Let’s talk about waste. No, not perceived expense account waste incurred by elected officials.
The waste that has captured my attention is about “garbage” and it is also about wasted opportunity. The entire surrounding vicinity blithely buried our accumulated waste at a 200 acre site on Britannia Road at Terry Fox Way. That site began operating in 1980 and functioned until 2002 when it reached maximum capacity and was eventually morphed into a public golf course (the BraeBen Course).
Those of you who did follow environmental and civic events around the time of eventual phase out of the Britannia Road waste site may recall that there was enormous public interest surrounding what was to be done with accumulated Greater Toronto Area (GTA) waste management once the Britannia Road site closed its doors. There was talk of shipping waste from GTA to Kirkland Lake and stashing it in an abandoned mine at Kirkland Lake (the infamous Adams Mine).
Good buddy, fellow singer of songs and Member of Parliament, Charlie Angus led the charge in bringing the ill-advised Adams Mine project to a screeching halt. The plan was ill-advised from the get-go and (as a byproduct/unintended consequence) would have flushed over three hundred million liters every year into the nearby Misema River. The scheme was to employ fresh water under pressure to assist in containment of trucked-in garbage that was to be stored 300 feet below surface in the fractured rock tunnels of an abandoned mine.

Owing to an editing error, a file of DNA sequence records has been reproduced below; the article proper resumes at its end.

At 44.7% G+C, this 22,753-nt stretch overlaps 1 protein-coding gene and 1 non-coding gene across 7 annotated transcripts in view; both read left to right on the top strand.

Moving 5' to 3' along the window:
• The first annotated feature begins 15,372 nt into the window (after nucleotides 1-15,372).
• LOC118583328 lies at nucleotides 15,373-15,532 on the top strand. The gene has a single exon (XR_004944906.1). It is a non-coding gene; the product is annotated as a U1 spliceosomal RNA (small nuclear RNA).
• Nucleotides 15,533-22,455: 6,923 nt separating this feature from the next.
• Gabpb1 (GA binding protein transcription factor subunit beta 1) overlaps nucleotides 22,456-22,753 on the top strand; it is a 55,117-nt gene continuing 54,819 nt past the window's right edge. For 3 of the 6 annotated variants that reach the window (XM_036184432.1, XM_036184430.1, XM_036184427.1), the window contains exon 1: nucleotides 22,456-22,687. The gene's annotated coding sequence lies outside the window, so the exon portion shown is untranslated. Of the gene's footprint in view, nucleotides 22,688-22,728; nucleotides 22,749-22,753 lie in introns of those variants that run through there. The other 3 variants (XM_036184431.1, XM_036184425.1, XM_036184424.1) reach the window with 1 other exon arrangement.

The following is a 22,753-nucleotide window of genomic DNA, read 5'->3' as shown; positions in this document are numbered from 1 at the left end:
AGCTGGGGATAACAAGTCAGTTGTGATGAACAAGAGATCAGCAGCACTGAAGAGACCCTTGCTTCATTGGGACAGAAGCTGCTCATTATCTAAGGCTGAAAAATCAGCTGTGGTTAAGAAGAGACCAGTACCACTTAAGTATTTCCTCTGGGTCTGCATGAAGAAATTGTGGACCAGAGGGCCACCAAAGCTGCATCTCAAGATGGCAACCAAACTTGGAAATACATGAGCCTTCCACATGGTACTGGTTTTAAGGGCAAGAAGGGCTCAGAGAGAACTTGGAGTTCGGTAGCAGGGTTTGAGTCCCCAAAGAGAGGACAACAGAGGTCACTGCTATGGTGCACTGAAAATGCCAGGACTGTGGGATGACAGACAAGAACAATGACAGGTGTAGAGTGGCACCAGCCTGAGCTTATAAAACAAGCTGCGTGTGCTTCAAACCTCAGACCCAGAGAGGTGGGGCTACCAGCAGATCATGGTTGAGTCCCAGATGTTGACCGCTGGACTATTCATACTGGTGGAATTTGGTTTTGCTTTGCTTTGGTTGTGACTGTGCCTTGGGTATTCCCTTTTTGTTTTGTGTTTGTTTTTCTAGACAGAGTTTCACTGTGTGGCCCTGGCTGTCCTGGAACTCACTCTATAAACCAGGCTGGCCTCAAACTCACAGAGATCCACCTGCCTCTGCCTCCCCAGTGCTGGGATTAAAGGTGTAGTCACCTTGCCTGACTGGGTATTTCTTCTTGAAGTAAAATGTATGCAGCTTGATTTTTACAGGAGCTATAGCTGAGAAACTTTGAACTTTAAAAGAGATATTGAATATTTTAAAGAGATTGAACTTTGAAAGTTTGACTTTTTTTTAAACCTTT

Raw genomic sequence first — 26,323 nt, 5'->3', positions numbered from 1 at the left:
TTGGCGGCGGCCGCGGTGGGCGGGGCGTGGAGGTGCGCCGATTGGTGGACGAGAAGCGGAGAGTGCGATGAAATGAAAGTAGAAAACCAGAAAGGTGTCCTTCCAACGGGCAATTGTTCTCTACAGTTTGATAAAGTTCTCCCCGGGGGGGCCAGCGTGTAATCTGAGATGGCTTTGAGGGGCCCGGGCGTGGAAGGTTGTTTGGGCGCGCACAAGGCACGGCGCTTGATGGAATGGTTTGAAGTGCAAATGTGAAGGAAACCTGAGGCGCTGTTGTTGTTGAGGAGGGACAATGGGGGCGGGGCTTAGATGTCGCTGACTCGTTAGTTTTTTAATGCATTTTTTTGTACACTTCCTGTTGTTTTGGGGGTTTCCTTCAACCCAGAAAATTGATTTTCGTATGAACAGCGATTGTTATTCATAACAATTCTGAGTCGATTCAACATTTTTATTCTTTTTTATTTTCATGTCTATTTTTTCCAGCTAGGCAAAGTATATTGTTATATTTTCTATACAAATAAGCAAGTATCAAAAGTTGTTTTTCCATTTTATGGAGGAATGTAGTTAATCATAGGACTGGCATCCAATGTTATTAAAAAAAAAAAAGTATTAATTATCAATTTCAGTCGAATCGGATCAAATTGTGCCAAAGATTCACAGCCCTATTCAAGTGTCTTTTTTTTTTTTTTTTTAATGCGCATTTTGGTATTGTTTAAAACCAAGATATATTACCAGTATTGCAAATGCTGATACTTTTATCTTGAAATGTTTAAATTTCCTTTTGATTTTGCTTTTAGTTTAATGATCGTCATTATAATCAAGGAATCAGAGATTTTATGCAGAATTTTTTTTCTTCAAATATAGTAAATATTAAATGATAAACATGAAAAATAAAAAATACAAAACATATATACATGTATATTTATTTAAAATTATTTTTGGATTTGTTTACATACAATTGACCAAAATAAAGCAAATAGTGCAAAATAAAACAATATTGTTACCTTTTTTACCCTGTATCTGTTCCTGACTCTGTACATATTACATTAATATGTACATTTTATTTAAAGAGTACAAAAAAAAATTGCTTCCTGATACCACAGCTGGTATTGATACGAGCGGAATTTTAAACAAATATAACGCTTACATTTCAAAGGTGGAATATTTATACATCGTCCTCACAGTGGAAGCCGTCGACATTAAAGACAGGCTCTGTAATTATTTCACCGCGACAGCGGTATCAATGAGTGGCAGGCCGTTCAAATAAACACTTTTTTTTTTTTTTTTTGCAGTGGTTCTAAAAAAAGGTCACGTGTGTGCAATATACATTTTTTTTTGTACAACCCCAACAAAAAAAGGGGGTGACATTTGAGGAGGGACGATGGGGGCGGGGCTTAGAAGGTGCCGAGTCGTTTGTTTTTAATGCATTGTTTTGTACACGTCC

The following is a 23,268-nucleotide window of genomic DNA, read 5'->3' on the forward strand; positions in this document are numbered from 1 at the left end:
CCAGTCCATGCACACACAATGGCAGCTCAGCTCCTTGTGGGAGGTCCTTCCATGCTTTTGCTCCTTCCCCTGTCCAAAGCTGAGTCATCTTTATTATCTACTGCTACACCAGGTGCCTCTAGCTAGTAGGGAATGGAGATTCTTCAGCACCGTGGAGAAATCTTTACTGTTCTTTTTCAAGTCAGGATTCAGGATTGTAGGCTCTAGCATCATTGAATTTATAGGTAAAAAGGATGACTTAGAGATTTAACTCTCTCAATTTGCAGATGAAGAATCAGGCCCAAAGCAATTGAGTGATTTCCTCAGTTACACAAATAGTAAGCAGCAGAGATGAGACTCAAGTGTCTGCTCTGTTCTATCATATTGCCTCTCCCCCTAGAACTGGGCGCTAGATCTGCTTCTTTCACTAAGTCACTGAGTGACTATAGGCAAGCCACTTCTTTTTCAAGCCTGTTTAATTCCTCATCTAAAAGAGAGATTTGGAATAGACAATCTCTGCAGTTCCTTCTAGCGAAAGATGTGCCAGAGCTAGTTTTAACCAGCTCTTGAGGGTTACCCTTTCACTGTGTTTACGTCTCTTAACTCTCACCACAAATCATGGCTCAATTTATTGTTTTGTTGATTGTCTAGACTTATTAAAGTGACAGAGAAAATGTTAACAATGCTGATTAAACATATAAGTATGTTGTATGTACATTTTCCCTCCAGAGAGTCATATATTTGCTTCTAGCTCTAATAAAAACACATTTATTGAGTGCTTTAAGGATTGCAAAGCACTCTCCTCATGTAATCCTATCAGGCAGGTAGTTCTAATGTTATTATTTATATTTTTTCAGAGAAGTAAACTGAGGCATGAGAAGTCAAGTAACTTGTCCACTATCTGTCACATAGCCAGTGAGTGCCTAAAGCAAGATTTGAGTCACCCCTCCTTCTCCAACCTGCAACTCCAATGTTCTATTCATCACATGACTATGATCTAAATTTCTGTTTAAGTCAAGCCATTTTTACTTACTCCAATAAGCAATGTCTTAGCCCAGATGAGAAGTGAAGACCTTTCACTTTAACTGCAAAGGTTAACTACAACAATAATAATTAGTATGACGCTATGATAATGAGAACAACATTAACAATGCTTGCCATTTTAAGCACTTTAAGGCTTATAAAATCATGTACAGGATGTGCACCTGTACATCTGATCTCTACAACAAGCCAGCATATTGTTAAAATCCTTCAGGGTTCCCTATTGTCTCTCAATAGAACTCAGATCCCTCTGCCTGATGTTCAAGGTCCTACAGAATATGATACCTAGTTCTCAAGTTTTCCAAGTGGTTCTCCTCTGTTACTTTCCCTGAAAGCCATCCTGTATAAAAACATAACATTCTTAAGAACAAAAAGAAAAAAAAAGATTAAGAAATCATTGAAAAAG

There was a lot written about the scheme while the debate took place. Thank God, common sense prevailed and the Adam Mines project disappeared from public consciousness. In its path towards eventual rejection, several names came to the public’s attention among the proponents: Donald McGuinty, Canadian Waste Services and Waste Management Inc..
The story of the Adams Mine fiasco are interwoven with allegations of a history of ecological transgressions such as illegal dumping of medical waste, hiding environmental problems related to landfill sites from the public and liability for cleanup costs at problem landfill sites. The tactics employed by those attempting to promote the Adams Mine project forward included: allegations that its officials had employed wiretapping of opponents of landfill expansions, computer fraud, the rigging of landfill contracts and improper attempts to influence public officials.
McGuinty would later author several books and is still an active public speaker. One of his books (Trashed) gives rise to much of his current focus, how to “manage public opposition to your project”.
Turning back to the GTA, the solutions found as alternatives to Adams Mine included shipment of household waste to sites in Michigan and convenient 20 year contract (signed in 1992) with Algonquin Power to burn 160,000 metric tonnes of waste annually at a cost of $91 per tonne.